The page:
### 4. outreg2 command

Specifically for the summary statistics, basic crosstabulations, and regression tables, you can use the user-developed command `outreg2`

. You can see the how-to guide for `outreg2`

in the following slide (I dislike reinventing the wheel).

https://www.princeton.edu/~otorres/Outreg2.pdf

The command is really simple. You can simply run the regression command and then run `outreg2`

after it. The document will be saved in the working directory.

```
ssc install outreg2 // install package
reg y x1 x2 x3 // run the regression first
outreg2 // saving regression table
```

The following is the option that I frequently use for the beautifully formatted regression tables: 2 decminal points for coefficients and standard errors and print label instead of variable name without constant.

```
outreg2 using table2a.xls, alpha(0.001, 0.01, 0.05) nocons dec(2) label
// saving regression tables with p-value levels and no constants
```

If you would love to export the tables with coefficients, p-value, and ci, then you can specify the `stats`

option. The following command returns the **sideway table**, suitable for the **APA-style regression** table with 2 decimals for all estimates and 3 decimals for p-values. It also includes the (unstandardized) coefficients, standard errors, and standardized beta coefficients.

```
outreg2 using results.xls, alpha(0.001, 0.01, 0.05) sideway stats(coef se pval ci beta) dec(2) pdec(3)
// you can change the stats option as per your need
```

If you would love to **export odds ratio** rather than coefficients for your logistic regressions, you can put the option `eform cti(odds ratio)`

as follows:

`outreg2 using results.xls, alpha(0.001, 0.01, 0.05) eform cti(odds ratio) ci dec(2) pdec(3)`

Here is the command to save the summary statistics and cross-tabulations.

```
outreg2, sum(log) keep(y x1 x2 x3) eqkeep(N mean)
// put the list of variables you want to create the summary statistics inside keep()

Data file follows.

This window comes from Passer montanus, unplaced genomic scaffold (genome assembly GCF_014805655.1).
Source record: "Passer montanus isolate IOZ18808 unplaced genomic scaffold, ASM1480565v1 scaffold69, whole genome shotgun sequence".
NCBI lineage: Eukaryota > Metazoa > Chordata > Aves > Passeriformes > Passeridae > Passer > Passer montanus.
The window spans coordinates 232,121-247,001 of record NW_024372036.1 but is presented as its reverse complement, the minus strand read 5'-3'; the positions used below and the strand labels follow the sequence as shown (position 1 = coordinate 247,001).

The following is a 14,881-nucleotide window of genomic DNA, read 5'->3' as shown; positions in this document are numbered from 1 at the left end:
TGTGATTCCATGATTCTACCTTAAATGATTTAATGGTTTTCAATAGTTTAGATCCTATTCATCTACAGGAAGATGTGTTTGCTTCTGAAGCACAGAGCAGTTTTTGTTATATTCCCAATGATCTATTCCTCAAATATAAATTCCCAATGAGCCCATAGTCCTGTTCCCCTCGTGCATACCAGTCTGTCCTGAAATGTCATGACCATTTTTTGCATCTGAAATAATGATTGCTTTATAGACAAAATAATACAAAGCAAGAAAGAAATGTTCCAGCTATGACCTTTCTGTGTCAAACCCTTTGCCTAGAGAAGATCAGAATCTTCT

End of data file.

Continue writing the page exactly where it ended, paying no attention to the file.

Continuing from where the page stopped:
outreg2 y x1, replace cross // save the cross-tabulations with frequency and percentage
```

### 5. table1_mc command: Code for Table 1

Next is a user-written package called `table1_mc`

. This package will drastically reduce the time you spend creating Table 1! You can read a detailed description of it at the link below.

Below is the sample code I used. As mentioned in the guidelines above, be sure to choose the value label for each variable appropriately before running it. You can also use `by(varname)`

to create Table 1 by a specific variable (put the variable in the place of `varname`

), and the resulting t-test and chi-square test will be automatically included in the results. If you don’t put `by(varname)`

, only the Total column will be output.

```
ssc install table1_mc
table1_mc, by(varname) ///
vars( ///
age contn %4.2f \ ///
gender cat %4.2f \ ///
education cat %4.2f \ ///
income contn %4.2f \ ///
) ///
nospace onecol missing total(before) ///
saving("table 1.xlsx", replace)
```

Here is a sample table that I extracted by using this command.

asdocx offers a variety of tools to export tables created from tabulation of categorical variables. The tables can be exported to Word, Excel, LaTeX, or HTML. Here is a few links to explore:

tabmany – Table of multiple coded answers

mrtab – One- and two-way tables of multiple responses

tabcount – tabulates frequencies for up to 7 variables

tab3way – Three way table of frequencies and percentages

missings – Various utilities for managing missing values

tabulate, tab1, tab2

pctab – report percentages in cross-tabulations

crosstab – Tabulation with weighted means, percentages, etc.